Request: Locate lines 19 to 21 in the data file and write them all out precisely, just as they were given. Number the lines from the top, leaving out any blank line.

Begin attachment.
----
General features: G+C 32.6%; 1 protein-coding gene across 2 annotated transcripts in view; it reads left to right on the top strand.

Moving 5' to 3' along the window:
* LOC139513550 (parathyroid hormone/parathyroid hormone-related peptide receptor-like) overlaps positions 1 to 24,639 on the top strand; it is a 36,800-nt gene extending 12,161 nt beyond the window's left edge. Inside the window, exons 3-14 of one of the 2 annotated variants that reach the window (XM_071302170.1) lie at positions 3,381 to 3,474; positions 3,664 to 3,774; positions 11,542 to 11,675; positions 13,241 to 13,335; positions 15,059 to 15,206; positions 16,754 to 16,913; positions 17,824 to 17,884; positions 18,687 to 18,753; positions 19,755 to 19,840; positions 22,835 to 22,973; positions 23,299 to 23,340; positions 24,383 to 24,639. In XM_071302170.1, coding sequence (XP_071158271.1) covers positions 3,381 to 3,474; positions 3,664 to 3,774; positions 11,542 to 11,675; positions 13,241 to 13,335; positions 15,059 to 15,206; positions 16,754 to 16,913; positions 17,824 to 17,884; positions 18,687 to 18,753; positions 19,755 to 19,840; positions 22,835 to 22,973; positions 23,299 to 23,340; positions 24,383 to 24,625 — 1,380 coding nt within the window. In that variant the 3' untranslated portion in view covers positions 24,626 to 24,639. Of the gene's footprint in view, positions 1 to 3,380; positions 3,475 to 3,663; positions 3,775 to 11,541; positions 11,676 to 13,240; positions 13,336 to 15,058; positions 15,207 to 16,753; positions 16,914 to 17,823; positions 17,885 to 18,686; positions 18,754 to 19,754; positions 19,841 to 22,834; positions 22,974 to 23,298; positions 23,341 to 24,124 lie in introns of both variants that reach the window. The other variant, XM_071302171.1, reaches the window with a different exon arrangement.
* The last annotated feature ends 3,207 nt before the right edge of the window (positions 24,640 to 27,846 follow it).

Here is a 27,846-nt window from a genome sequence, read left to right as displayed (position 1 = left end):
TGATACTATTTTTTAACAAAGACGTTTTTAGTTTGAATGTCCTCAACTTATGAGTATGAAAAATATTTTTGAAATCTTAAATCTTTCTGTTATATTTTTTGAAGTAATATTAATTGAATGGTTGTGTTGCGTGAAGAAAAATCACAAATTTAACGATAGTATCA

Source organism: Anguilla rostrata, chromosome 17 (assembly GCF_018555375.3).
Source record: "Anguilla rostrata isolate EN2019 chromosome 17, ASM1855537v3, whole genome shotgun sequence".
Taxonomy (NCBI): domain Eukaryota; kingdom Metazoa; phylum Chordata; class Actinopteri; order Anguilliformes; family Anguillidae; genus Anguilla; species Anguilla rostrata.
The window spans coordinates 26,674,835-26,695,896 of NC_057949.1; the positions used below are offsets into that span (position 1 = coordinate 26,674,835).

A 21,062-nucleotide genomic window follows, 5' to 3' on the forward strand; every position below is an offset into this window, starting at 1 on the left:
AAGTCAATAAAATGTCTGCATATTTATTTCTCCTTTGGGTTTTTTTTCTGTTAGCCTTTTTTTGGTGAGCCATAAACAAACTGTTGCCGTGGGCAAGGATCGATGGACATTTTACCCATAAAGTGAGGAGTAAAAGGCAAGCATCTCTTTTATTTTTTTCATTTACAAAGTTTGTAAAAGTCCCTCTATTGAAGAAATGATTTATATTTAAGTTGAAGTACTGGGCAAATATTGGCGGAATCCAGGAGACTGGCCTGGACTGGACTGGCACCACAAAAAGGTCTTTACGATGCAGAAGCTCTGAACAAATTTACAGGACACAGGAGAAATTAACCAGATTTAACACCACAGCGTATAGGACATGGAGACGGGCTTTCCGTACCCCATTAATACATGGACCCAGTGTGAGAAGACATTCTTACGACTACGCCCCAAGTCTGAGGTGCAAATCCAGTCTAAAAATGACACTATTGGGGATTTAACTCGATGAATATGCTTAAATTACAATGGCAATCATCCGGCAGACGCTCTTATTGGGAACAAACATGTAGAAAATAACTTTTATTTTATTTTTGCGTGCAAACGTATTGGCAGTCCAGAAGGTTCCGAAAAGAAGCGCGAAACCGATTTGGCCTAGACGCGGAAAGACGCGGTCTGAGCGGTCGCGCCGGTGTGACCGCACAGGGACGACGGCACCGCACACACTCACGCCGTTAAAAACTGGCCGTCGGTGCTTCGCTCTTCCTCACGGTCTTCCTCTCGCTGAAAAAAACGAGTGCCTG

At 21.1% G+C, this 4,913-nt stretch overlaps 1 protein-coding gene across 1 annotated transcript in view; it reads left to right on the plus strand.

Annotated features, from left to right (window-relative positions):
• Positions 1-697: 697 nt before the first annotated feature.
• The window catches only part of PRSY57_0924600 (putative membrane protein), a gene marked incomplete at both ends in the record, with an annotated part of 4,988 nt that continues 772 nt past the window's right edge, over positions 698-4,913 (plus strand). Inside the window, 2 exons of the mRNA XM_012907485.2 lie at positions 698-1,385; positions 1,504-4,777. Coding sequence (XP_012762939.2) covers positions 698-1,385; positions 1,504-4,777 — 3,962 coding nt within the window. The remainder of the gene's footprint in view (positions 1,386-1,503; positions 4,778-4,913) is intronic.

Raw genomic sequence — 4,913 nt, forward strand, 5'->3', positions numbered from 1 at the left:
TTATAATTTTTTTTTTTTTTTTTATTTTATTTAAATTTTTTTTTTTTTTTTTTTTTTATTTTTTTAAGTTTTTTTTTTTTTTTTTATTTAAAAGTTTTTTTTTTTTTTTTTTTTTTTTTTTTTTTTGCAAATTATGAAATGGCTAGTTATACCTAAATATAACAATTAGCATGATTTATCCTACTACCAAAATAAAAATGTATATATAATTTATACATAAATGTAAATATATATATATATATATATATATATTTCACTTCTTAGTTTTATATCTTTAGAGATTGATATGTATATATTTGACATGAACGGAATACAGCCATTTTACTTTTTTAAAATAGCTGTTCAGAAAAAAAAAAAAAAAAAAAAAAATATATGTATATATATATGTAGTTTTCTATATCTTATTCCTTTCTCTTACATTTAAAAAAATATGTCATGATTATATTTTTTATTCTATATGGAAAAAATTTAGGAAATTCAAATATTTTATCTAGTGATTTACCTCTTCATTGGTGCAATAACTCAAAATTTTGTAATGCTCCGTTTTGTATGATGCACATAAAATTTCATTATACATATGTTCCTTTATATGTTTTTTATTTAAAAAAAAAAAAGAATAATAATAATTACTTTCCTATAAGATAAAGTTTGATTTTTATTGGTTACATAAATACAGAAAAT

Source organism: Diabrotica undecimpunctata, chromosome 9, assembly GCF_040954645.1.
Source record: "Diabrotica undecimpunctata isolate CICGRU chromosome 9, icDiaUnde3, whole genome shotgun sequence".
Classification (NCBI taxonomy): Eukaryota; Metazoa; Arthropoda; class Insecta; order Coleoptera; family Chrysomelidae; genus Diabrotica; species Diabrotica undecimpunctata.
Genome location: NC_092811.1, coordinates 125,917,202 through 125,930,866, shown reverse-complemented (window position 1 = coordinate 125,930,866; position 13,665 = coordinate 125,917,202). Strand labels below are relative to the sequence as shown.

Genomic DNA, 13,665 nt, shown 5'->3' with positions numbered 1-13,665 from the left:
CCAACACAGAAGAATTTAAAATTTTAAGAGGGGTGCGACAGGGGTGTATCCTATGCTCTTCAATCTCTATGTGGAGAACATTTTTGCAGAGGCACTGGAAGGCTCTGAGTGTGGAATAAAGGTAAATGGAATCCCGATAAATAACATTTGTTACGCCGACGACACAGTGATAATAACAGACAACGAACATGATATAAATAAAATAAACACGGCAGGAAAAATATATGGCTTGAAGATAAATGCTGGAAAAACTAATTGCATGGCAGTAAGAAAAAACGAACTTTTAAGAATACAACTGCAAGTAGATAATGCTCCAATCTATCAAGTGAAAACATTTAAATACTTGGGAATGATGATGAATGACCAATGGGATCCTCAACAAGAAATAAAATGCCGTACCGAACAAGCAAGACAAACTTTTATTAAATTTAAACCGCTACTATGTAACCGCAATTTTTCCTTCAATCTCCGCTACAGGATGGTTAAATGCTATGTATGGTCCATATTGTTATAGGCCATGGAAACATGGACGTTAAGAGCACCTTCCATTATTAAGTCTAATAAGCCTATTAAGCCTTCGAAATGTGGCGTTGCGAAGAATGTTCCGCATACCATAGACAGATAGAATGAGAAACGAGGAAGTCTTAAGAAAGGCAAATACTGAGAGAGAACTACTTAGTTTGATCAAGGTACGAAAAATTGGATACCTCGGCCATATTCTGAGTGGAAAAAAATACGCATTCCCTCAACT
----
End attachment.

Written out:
Source organism: Diabrotica undecimpunctata, chromosome 9, assembly GCF_040954645.1.
Source record: "Diabrotica undecimpunctata isolate CICGRU chromosome 9, icDiaUnde3, whole genome shotgun sequence".
Classification (NCBI taxonomy): Eukaryota; Metazoa; Arthropoda; class Insecta; order Coleoptera; family Chrysomelidae; genus Diabrotica; species Diabrotica undecimpunctata.